[Church at Bemerton]George Herbert: "The Church-porch"

Day 35: Evening


Resort to sermons, but to prayers most:

Praying 's the end of preaching. O be drest;

Stay not for th' other pin: why, thou hast lost

A joy for it worth worlds. Thus hell doth jest

      Away thy blessings, and extreamly flout thee.

     Thy clothes being fast, but thy soul loose about thee.

          Resort to sermons, but to prayers most; praying is the end of preaching. Oh be dressed; stay not for the other pin. Why you have lost a joy for it worth worlds! Thus hell does laugh away your blessings and severely ridicule you. Your clothes being fast, but your soul loose about you.

         Be ready for church. Be inside the church on time. Don't be fixing yourself up. Don't be still dressing when you should be in church or fixing yourself in church. Don’t enter church unprepared. In the time you spend getting ready, you lose the presence of God, that joy worth worlds. Hell laughs at such people who waste their blessings and applauds their behavior. While you fasten your clothes tightly, your soul blows away. When it is time for church, be dressed, outside and in.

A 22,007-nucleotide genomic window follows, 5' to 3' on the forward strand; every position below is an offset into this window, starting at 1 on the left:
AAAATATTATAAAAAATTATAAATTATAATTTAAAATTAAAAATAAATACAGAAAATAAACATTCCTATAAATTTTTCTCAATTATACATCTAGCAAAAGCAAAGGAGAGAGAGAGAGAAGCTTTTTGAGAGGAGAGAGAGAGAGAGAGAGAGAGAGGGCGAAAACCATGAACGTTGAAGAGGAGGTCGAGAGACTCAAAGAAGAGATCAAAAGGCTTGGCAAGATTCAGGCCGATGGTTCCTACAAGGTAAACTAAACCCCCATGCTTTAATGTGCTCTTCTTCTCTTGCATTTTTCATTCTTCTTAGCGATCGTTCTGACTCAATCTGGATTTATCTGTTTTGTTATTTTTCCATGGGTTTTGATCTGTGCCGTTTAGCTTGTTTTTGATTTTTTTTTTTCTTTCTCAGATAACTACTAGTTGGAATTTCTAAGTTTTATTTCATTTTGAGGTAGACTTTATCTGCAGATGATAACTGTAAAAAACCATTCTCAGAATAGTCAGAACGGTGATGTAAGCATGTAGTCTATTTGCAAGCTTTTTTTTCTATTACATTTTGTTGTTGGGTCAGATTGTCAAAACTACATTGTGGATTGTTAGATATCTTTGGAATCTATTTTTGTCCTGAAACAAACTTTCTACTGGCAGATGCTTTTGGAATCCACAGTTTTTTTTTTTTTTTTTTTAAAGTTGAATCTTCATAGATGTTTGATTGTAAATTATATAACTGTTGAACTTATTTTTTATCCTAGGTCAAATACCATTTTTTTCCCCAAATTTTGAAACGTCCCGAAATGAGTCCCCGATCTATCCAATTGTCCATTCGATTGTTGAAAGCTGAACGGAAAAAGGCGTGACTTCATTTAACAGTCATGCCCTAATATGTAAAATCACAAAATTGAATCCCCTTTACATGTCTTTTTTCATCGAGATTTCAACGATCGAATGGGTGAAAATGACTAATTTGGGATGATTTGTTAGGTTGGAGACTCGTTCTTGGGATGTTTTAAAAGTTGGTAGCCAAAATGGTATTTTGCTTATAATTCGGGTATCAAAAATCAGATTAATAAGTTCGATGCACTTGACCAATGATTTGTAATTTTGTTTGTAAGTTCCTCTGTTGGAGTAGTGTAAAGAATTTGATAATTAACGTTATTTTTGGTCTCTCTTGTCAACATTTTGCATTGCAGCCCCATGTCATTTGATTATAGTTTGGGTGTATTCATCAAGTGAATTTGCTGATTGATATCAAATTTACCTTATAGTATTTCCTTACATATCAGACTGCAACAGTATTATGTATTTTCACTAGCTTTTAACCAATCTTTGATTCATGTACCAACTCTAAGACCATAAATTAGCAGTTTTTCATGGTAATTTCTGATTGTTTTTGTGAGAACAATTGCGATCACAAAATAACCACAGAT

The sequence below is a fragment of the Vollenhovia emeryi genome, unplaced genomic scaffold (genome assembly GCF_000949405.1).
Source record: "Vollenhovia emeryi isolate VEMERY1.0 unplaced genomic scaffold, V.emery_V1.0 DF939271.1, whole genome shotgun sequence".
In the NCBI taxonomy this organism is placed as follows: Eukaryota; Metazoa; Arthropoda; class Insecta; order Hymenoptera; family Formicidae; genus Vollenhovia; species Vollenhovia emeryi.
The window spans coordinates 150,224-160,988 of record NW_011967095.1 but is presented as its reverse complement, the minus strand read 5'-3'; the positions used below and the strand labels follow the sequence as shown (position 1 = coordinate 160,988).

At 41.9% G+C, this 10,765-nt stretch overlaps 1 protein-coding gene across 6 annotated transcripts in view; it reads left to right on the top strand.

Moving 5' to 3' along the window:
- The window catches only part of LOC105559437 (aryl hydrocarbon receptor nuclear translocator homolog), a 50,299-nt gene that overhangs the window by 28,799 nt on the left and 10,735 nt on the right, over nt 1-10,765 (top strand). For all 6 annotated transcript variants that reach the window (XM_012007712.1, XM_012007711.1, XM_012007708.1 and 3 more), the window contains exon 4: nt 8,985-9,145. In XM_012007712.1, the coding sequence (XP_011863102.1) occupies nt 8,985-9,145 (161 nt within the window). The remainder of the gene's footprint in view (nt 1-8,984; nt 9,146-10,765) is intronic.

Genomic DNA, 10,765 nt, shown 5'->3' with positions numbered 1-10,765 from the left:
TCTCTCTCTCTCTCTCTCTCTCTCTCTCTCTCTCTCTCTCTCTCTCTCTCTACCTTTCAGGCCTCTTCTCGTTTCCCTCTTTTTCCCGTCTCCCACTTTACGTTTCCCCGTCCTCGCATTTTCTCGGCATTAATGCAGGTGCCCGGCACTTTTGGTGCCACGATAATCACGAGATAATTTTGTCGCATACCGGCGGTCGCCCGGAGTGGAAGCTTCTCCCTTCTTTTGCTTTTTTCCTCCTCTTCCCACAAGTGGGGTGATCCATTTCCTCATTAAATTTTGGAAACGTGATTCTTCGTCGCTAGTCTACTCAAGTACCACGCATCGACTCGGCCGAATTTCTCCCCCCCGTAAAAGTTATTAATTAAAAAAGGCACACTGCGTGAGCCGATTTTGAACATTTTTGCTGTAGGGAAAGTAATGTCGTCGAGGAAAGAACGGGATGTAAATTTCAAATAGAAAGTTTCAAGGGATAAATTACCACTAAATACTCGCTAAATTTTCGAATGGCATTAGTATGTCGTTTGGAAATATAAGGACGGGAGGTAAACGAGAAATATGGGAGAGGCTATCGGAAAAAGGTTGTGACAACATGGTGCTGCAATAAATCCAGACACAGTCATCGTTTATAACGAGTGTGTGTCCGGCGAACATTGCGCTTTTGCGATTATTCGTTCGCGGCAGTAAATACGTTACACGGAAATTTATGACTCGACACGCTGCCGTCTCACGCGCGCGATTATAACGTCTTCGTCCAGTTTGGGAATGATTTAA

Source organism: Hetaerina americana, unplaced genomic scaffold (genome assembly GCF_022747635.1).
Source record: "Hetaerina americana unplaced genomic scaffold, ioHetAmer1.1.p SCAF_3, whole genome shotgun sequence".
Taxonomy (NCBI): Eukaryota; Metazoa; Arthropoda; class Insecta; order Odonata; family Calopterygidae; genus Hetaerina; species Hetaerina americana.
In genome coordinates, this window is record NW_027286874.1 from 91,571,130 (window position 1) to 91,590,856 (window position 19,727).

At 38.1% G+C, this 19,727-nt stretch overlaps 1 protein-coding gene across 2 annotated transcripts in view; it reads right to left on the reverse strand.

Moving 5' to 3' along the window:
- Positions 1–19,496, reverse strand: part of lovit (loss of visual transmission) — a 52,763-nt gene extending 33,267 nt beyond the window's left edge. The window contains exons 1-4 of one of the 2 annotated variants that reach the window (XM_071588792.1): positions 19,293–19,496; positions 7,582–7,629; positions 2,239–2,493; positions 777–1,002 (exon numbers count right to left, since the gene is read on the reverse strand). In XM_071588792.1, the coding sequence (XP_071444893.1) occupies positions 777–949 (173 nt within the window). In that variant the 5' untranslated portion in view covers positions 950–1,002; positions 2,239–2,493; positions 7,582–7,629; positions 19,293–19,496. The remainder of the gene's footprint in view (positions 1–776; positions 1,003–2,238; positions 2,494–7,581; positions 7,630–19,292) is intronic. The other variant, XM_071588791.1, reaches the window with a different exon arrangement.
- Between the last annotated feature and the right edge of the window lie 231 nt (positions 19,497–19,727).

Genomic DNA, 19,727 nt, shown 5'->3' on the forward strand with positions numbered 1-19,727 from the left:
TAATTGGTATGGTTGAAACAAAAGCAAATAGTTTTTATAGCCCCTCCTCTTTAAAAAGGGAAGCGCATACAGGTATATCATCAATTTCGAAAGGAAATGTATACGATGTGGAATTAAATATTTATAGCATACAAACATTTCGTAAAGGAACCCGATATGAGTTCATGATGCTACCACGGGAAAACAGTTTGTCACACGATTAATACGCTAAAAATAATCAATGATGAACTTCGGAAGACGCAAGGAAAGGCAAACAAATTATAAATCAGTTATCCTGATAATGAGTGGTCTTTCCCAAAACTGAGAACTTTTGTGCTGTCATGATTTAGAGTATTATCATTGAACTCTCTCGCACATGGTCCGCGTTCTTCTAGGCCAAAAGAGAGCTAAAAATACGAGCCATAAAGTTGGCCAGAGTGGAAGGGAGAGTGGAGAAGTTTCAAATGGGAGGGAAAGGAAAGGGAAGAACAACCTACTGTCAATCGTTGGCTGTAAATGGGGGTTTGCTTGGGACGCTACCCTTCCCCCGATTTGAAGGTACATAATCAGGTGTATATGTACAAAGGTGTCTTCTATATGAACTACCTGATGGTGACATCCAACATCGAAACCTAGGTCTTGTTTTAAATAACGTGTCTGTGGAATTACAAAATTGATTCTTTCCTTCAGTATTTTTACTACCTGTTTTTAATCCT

Sermons designate areas for personal improvement. The sermon focuses on one passage of scripture and draws relationships to other passages, writings and current events. It communicates God's word for us. The preacher's words explain God's love and mercy and our sinfulness and promise. Sermons may instruct and exhort. They can improve our attitude and resolve by reminding us of the scripture, the life of Jesus and the commandments of God, but unless we take the sermons personally they are only speeches. The benefit in sermons stays with us when they induce recognition, repentance, resolution and, most importantly, prayer. That is their intent. The message truly reaches us when it sends us to pray for forgiveness and spiritual courage. Sermons lead us to prayer.

© 1997 J. R. Arner

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